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It’s officially summer! The MS-1s are out enjoying our last “summer of freedom” (doesn’t that sound ominous?), so I’ve been grateful for some down time. (To follow along with my medical school journey and get a glimpse of life in rural North Carolina, head on over to my instagram!).
Here in North Carolina, the fruit bins are overflowing with seasonal produce. To celebrate the colorful array and the start of summer, I made cool, creamy, drip-down-your-arm frozen fruit bars. These cheerful treats have no added sugar, made from real whole fruits and a splash of coconut milk for creaminess.
After working with patients this year on mission trips and at the free clinic, I’ve been more inspired to talk about healthy food than ever before. Many of them have diabetes or are pre-diabetic. The ones I’ve spoken with have been open to making dietary changes, but aren’t sure where to start. Through such conversations, I’ve learned that small tweaks and substitutions are the most manageable for people trying to change their way of life. In my next chapter of blogging, I hope to share more simple recipes with common ingredients that can nudge people towards healthier habits. I’d also like to solicit your feedback, dear readers. What’s one change you made to your diet that kick started your healthy eating? Leave it in the comments, and maybe it’ll inspire others to take a step in the right direction.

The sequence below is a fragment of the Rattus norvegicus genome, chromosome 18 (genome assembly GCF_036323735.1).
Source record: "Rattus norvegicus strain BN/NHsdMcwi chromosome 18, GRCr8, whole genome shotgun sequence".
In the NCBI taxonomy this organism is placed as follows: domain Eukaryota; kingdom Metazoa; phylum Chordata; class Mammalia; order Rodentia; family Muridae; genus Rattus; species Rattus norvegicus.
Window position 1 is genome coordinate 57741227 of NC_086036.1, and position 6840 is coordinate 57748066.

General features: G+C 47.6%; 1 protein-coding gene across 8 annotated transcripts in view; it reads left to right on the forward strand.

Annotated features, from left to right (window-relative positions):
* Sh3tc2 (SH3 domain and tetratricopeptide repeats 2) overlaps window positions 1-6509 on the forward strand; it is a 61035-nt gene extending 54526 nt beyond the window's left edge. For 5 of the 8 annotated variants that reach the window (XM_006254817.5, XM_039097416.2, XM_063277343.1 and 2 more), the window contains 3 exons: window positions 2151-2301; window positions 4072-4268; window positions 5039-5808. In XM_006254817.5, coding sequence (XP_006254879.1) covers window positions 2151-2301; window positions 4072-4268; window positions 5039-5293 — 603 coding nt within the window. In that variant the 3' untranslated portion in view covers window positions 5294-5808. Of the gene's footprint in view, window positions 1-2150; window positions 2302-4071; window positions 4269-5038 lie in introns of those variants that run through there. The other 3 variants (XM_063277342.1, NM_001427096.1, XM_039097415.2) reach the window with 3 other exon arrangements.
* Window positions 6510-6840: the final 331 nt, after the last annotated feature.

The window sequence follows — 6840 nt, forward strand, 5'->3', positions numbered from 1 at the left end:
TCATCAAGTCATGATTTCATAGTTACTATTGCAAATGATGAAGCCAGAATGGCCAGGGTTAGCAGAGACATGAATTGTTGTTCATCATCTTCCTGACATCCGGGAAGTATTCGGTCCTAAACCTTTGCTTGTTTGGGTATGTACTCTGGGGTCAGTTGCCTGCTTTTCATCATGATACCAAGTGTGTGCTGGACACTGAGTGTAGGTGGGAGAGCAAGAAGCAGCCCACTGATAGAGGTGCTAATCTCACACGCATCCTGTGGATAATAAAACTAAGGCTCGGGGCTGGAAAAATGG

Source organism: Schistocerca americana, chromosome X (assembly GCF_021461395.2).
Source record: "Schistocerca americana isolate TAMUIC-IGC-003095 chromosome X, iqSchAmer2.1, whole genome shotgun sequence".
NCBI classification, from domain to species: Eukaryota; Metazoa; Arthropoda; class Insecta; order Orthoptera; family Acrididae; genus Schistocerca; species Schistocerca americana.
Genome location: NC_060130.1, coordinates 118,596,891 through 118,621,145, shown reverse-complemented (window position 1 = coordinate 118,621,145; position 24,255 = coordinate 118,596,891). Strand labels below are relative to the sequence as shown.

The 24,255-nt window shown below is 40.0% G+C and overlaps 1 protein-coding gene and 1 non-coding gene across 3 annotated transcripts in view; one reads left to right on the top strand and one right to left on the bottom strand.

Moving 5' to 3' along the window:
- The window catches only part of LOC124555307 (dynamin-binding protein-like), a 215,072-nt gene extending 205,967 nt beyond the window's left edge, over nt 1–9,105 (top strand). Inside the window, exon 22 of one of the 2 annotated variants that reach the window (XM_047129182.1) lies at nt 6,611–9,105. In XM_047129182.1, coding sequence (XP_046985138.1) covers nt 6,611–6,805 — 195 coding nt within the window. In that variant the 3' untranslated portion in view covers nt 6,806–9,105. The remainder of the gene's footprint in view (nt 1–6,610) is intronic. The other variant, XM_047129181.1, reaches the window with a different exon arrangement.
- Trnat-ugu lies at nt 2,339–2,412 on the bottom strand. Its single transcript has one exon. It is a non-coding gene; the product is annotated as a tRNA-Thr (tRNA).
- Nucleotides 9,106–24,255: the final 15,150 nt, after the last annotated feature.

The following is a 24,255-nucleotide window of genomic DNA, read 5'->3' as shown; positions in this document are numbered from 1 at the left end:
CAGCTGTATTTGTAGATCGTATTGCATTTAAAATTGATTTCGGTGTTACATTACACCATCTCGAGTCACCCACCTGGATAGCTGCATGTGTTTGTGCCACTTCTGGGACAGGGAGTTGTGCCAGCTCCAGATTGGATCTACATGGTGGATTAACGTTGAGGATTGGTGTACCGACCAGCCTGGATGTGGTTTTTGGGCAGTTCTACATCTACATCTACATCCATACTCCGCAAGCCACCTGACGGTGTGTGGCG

Packaged frozen fruit bars, with their soft, pleasing texture, unfortunately bring sugar and other additives to the party. In addition to exciting your tastebuds, sugar is what keeps the bars from freezing too hard. This popular brand of fruit bars contains as much sugar as a Snickers bar. What’s the point in eating a fruit dessert if you could do the same damage with chewy chocolate and caramel enrobed confection? Not worth it. (Confession: In college, when my sugar addiction was at its peak, there was a semester in which I ate a Snickers from the vending machine every day. That’s 5 months of straight Snickers bars. There you have it, folks: True confessions from a reformed sugar-junkie.)